coronavirus illinois

Illinois Coronavirus Updates: First Doses of Vaccine Administered Across the State

Note: Any news conferences from Gov. J.B. Pritzker, Chicago Mayor Lori Lightfoot or other officials will be streamed in the video player above.

Illinois and Chicago health officials oversaw the administration of the first doses of Pfizer's coronavirus vaccine in the city and state Tuesday, given to health care workers at multiple locations.

Meanwhile, the deadline for Illinois small businesses to apply for coronavirus relief grants is at 5 p.m. Tuesday, according to state officials.

Here are the latest updates on the coronavirus pandemic across the state of Illinois today (Dec. 15):

Pritzker Announces $700 Million in Spending Reductions Amid $4 Billion Revenue Shortfall

Illinois Gov. J.B. Pritzker announced more than $700 million in spending reductions for fiscal year 2021 as the state looks to cope with the projected loss of nearly $4 billion in revenues due to the COVID-19 pandemic.

Pritzker says that a variety of strategies will be used to hit those reduction benchmarks, including a hiring freeze, reductions or freezes in grant money allocations, and operational savings.

The governor says that agencies who are working to cope with the ongoing coronavirus pandemic will not be impacted by the cuts.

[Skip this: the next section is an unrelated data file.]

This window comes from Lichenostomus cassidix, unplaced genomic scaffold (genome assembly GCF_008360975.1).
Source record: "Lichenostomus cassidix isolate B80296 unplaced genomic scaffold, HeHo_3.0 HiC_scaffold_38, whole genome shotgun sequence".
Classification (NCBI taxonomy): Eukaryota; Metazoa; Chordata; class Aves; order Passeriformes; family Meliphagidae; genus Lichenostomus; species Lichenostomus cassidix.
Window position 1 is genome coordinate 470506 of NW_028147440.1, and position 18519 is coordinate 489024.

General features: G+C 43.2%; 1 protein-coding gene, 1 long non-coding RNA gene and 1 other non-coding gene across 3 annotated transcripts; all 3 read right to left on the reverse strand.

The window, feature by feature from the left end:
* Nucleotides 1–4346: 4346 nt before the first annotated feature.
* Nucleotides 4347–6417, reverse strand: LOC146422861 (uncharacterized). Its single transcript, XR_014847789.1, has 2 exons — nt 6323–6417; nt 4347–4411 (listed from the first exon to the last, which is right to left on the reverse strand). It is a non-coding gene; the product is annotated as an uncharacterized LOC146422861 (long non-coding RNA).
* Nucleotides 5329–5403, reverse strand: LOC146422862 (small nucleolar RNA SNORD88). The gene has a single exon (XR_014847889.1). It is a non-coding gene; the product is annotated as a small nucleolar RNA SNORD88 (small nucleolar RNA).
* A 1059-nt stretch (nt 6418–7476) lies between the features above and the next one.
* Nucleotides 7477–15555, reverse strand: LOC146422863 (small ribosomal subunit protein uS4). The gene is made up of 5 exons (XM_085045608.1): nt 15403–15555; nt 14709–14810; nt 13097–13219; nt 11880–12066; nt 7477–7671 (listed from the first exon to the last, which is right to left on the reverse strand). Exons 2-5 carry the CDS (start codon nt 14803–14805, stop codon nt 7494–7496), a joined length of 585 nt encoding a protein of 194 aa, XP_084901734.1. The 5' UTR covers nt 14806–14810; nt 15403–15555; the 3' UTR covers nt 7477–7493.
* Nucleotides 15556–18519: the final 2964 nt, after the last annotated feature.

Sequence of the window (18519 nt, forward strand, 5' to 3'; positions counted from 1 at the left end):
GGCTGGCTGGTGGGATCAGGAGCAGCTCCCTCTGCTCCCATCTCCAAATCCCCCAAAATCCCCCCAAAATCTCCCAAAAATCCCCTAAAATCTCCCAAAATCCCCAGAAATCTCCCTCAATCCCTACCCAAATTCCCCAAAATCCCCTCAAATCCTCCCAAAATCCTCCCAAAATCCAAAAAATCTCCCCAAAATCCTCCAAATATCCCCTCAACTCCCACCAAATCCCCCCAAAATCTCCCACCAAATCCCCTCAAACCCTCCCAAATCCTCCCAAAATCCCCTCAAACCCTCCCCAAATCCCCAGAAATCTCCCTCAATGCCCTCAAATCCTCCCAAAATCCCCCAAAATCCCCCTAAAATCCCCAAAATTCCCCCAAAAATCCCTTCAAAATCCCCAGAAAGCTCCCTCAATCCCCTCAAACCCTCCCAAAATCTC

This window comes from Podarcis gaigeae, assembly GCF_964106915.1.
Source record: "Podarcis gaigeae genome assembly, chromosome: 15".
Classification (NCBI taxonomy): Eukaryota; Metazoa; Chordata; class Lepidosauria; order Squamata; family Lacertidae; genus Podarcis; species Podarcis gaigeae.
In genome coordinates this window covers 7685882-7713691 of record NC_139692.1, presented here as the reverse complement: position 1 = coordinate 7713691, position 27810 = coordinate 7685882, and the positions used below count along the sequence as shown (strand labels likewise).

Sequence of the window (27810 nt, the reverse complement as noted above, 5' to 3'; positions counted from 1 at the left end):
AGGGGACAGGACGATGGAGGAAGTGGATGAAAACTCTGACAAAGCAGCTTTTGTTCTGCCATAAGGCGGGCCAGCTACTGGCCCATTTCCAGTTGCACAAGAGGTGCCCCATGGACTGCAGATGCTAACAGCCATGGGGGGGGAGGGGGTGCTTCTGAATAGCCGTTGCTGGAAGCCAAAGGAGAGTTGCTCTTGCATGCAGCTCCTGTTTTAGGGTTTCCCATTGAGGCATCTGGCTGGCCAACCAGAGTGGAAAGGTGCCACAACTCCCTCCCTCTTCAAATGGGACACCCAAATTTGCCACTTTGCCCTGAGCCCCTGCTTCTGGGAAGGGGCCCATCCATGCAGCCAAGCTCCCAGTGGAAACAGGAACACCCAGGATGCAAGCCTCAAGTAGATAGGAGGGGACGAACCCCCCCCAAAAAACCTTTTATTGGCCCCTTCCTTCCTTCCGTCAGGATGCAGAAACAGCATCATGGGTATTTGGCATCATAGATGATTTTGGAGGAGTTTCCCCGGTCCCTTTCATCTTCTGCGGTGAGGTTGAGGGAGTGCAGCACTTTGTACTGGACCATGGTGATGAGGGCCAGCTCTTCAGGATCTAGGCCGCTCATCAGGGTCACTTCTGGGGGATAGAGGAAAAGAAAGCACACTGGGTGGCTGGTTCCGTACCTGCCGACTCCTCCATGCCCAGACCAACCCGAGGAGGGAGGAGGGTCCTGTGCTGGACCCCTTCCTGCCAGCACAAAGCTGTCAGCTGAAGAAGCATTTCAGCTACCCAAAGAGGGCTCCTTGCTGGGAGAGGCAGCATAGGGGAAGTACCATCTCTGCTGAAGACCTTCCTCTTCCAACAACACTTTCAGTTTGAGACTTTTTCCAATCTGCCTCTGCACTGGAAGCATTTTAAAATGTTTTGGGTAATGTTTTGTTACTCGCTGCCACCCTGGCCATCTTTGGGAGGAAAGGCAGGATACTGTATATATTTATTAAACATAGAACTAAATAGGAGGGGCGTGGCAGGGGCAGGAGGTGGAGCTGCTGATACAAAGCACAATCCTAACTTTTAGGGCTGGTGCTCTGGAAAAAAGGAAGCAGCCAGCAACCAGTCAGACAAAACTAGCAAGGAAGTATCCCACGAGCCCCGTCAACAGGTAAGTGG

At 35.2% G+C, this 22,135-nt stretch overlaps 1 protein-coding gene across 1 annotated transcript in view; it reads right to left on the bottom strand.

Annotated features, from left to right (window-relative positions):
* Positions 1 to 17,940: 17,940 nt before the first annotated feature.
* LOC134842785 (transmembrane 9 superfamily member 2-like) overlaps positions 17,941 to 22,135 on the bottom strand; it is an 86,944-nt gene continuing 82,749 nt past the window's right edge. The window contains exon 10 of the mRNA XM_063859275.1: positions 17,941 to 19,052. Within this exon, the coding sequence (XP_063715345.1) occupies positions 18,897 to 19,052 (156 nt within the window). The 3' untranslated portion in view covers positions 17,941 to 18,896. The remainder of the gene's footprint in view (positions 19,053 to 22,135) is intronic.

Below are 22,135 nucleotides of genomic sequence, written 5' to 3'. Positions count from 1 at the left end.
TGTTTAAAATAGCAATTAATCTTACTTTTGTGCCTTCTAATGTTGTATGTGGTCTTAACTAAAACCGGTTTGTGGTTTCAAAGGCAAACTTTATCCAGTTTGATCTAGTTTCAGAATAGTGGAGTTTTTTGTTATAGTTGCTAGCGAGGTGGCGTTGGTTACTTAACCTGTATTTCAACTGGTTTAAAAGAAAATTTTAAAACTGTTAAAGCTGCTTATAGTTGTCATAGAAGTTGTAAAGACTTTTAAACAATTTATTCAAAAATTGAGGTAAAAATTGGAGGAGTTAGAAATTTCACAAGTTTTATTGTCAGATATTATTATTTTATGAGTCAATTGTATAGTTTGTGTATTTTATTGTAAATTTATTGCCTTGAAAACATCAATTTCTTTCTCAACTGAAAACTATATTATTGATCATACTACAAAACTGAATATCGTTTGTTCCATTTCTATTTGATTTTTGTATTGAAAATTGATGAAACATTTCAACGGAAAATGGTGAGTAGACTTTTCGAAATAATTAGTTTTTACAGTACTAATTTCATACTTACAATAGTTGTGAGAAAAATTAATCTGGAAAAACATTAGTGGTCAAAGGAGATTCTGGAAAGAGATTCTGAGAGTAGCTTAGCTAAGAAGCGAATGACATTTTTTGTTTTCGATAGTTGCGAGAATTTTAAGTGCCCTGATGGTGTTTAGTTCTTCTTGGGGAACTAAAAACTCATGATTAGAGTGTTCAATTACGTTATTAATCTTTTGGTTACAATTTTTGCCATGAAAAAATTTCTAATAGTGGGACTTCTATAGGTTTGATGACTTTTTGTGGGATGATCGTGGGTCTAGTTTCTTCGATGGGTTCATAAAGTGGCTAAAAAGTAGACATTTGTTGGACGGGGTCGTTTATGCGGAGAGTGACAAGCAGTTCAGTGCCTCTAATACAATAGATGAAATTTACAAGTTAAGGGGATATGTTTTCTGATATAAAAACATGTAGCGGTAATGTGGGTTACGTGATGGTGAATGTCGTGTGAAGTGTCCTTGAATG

“Cutting our budget will be, by its very nature, painful,” he said. “If anything, our schools and public safety and healthcare deserve more investments, not less.”

According to current projections, the state believes it will lose in excess of $4 billion in revenues because of the pandemic. The state also has a projected budget shortfall of $3.9 billion in the current fiscal year, nearly $2 billion of which is attributed to revenue shortfalls related to the pandemic.

To help cope with those losses, the state will make significant changes in its Department of Corrections, with the governor announcing that approximately 10% of the spending reductions will be focused within the department.

Read more here.

Chicago Travel Order Updated With New Requirements; Only 1 State Below Quarantine Threshold

Chicago health officials updated the city's coronavirus travel order Tuesday, changing its guidelines and its threshold as only one state remained below the quarantine requirement.

As of Tuesday, 31 states were categorized as "red" states, meaning travelers must quarantine for 14 days when coming to Chicago. That's up from two weeks prior as Tennessee, Arizona, Delaware, Pennsylvania, Connecticut, California, Alabama, Kentucky, Mississippi, Arkansas, Massachusetts, New Hampshire, West Virginia transitioned onto the highest level of the order.